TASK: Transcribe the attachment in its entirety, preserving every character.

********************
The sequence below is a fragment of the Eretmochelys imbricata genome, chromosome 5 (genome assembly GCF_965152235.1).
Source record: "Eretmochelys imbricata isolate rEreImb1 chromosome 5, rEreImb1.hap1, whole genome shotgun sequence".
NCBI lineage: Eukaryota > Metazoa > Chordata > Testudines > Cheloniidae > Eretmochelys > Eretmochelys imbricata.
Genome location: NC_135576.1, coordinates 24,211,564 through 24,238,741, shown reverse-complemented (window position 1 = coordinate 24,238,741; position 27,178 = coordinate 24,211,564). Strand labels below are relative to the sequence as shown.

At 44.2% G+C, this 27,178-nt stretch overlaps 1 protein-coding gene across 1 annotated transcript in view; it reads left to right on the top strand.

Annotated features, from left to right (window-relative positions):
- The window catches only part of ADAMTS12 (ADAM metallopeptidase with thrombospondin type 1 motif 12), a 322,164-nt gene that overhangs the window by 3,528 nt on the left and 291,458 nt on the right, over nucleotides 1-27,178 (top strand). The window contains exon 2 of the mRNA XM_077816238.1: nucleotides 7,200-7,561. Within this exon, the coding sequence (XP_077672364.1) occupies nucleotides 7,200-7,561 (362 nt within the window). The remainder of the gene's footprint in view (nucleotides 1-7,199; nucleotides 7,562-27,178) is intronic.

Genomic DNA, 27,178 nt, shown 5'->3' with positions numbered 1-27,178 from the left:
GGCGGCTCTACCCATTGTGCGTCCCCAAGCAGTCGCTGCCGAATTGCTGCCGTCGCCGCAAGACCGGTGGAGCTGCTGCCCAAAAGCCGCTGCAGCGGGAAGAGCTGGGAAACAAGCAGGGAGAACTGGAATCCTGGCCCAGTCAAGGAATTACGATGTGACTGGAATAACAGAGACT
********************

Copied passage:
The sequence below is a fragment of the Eretmochelys imbricata genome, chromosome 5 (genome assembly GCF_965152235.1).
Source record: "Eretmochelys imbricata isolate rEreImb1 chromosome 5, rEreImb1.hap1, whole genome shotgun sequence".
NCBI lineage: Eukaryota > Metazoa > Chordata > Testudines > Cheloniidae > Eretmochelys > Eretmochelys imbricata.
Genome location: NC_135576.1, coordinates 24,211,564 through 24,238,741, shown reverse-complemented (window position 1 = coordinate 24,238,741; position 27,178 = coordinate 24,211,564). Strand labels below are relative to the sequence as shown.

At 44.2% G+C, this 27,178-nt stretch overlaps 1 protein-coding gene across 1 annotated transcript in view; it reads left to right on the top strand.

Annotated features, from left to right (window-relative positions):
- The window catches only part of ADAMTS12 (ADAM metallopeptidase with thrombospondin type 1 motif 12), a 322,164-nt gene that overhangs the window by 3,528 nt on the left and 291,458 nt on the right, over nucleotides 1-27,178 (top strand). The window contains exon 2 of the mRNA XM_077816238.1: nucleotides 7,200-7,561. Within this exon, the coding sequence (XP_077672364.1) occupies nucleotides 7,200-7,561 (362 nt within the window). The remainder of the gene's footprint in view (nucleotides 1-7,199; nucleotides 7,562-27,178) is intronic.

Genomic DNA, 27,178 nt, shown 5'->3' with positions numbered 1-27,178 from the left:
GGCGGCTCTACCCATTGTGCGTCCCCAAGCAGTCGCTGCCGAATTGCTGCCGTCGCCGCAAGACCGGTGGAGCTGCTGCCCAAAAGCCGCTGCAGCGGGAAGAGCTGGGAAACAAGCAGGGAGAACTGGAATCCTGGCCCAGTCAAGGAATTACGATGTGACTGGAATAACAGAGACT